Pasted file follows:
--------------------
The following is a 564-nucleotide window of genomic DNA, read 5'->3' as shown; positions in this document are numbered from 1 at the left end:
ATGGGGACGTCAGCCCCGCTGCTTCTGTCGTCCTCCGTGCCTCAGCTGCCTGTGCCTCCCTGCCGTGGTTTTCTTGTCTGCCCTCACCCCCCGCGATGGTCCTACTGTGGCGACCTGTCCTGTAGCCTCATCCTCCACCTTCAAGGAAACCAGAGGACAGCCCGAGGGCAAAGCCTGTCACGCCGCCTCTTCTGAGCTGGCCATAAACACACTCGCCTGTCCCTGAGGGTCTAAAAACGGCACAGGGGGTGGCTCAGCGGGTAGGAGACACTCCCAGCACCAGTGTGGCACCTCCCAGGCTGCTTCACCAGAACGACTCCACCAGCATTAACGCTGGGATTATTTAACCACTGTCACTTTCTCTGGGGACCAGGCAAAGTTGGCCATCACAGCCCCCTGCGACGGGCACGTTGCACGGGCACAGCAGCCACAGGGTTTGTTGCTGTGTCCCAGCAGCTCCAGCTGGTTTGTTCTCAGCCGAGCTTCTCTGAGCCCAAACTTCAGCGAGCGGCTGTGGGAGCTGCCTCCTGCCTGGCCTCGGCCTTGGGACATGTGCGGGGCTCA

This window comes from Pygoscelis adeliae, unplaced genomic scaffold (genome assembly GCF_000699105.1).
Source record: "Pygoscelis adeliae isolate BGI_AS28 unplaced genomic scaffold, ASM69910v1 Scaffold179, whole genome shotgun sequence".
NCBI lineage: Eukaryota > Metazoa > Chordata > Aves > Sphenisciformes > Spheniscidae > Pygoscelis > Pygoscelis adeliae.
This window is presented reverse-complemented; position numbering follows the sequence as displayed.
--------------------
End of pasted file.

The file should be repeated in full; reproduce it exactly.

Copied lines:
The following is a 564-nucleotide window of genomic DNA, read 5'->3' as shown; positions in this document are numbered from 1 at the left end:
ATGGGGACGTCAGCCCCGCTGCTTCTGTCGTCCTCCGTGCCTCAGCTGCCTGTGCCTCCCTGCCGTGGTTTTCTTGTCTGCCCTCACCCCCCGCGATGGTCCTACTGTGGCGACCTGTCCTGTAGCCTCATCCTCCACCTTCAAGGAAACCAGAGGACAGCCCGAGGGCAAAGCCTGTCACGCCGCCTCTTCTGAGCTGGCCATAAACACACTCGCCTGTCCCTGAGGGTCTAAAAACGGCACAGGGGGTGGCTCAGCGGGTAGGAGACACTCCCAGCACCAGTGTGGCACCTCCCAGGCTGCTTCACCAGAACGACTCCACCAGCATTAACGCTGGGATTATTTAACCACTGTCACTTTCTCTGGGGACCAGGCAAAGTTGGCCATCACAGCCCCCTGCGACGGGCACGTTGCACGGGCACAGCAGCCACAGGGTTTGTTGCTGTGTCCCAGCAGCTCCAGCTGGTTTGTTCTCAGCCGAGCTTCTCTGAGCCCAAACTTCAGCGAGCGGCTGTGGGAGCTGCCTCCTGCCTGGCCTCGGCCTTGGGACATGTGCGGGGCTCA

This window comes from Pygoscelis adeliae, unplaced genomic scaffold (genome assembly GCF_000699105.1).
Source record: "Pygoscelis adeliae isolate BGI_AS28 unplaced genomic scaffold, ASM69910v1 Scaffold179, whole genome shotgun sequence".
NCBI lineage: Eukaryota > Metazoa > Chordata > Aves > Sphenisciformes > Spheniscidae > Pygoscelis > Pygoscelis adeliae.
This window is presented reverse-complemented; position numbering follows the sequence as displayed.